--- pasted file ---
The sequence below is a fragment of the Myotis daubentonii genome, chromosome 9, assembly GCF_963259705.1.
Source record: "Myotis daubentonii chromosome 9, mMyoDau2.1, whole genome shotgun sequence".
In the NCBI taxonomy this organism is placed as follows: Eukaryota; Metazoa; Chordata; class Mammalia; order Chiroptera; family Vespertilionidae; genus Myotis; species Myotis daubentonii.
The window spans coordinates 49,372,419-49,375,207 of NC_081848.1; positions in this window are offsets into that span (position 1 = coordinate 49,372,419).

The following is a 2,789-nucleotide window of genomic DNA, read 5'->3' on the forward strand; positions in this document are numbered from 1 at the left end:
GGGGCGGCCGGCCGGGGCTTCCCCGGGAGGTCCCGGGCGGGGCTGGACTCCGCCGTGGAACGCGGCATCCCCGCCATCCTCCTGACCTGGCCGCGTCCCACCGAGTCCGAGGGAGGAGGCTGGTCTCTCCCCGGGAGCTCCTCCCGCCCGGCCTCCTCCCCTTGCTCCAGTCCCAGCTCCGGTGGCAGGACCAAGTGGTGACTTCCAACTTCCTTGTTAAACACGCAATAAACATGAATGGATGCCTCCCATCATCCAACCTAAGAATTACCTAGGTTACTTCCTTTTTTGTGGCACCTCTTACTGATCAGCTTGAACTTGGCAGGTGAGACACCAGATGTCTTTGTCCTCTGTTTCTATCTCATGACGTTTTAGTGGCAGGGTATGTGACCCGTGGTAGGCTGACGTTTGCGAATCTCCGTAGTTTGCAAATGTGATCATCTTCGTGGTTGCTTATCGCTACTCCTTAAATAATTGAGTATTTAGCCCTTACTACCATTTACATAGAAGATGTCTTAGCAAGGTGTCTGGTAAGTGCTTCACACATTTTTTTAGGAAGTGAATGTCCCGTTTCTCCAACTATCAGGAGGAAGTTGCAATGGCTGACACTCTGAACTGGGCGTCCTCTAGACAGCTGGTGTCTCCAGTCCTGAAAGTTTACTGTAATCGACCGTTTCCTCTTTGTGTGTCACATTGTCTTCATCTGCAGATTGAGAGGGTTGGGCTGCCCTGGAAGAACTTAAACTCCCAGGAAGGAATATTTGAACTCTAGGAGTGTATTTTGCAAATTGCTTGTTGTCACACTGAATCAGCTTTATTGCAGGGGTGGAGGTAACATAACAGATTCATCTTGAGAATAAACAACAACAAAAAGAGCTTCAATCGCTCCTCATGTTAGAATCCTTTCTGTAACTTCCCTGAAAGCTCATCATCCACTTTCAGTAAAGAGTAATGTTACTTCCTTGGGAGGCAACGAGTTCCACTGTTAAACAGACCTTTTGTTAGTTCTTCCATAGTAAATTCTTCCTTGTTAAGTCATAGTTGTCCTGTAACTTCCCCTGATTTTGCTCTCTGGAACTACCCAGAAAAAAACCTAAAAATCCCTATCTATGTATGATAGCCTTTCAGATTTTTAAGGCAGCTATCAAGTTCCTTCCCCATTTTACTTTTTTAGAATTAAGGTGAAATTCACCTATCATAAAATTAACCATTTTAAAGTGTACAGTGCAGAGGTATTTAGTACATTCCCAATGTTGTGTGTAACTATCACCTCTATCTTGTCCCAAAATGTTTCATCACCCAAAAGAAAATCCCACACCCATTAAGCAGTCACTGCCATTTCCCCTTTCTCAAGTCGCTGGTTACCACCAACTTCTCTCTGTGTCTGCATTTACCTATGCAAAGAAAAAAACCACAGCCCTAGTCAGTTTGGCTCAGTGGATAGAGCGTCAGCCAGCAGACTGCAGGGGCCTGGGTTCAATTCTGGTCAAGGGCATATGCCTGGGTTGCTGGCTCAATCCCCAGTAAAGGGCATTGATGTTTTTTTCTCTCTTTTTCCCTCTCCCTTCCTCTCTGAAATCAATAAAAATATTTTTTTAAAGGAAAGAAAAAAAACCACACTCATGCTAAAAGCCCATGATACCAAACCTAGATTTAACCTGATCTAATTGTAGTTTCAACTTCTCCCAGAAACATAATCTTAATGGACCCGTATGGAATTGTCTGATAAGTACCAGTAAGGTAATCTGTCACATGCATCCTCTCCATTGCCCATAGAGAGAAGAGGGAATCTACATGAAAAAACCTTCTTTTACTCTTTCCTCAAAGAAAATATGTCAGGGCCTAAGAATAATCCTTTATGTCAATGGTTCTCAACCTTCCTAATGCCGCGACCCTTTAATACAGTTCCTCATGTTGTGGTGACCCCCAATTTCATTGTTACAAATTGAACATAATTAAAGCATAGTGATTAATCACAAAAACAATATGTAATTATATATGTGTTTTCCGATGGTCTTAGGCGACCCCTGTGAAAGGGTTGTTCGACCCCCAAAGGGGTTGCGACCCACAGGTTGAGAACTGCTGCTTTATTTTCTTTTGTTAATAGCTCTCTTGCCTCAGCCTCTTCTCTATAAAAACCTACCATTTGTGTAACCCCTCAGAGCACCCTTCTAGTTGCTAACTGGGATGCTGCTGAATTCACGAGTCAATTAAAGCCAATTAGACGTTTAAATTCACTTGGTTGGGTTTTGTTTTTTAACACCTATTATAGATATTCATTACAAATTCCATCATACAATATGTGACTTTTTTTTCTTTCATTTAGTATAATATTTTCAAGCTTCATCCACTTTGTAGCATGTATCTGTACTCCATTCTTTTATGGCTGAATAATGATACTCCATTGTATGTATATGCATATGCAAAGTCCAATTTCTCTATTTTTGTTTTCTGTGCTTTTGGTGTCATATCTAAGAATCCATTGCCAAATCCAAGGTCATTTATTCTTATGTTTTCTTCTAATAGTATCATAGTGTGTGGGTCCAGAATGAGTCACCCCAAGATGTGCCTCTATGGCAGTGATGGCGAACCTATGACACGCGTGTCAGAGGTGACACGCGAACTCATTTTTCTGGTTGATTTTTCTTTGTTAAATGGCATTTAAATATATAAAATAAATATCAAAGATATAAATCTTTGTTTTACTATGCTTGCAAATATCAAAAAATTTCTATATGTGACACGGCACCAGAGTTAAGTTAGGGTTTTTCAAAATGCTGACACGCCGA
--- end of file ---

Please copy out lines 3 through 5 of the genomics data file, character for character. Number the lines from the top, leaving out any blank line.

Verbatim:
In the NCBI taxonomy this organism is placed as follows: Eukaryota; Metazoa; Chordata; class Mammalia; order Chiroptera; family Vespertilionidae; genus Myotis; species Myotis daubentonii.
The window spans coordinates 49,372,419-49,375,207 of NC_081848.1; positions in this window are offsets into that span (position 1 = coordinate 49,372,419).

The following is a 2,789-nucleotide window of genomic DNA, read 5'->3' on the forward strand; positions in this document are numbered from 1 at the left end: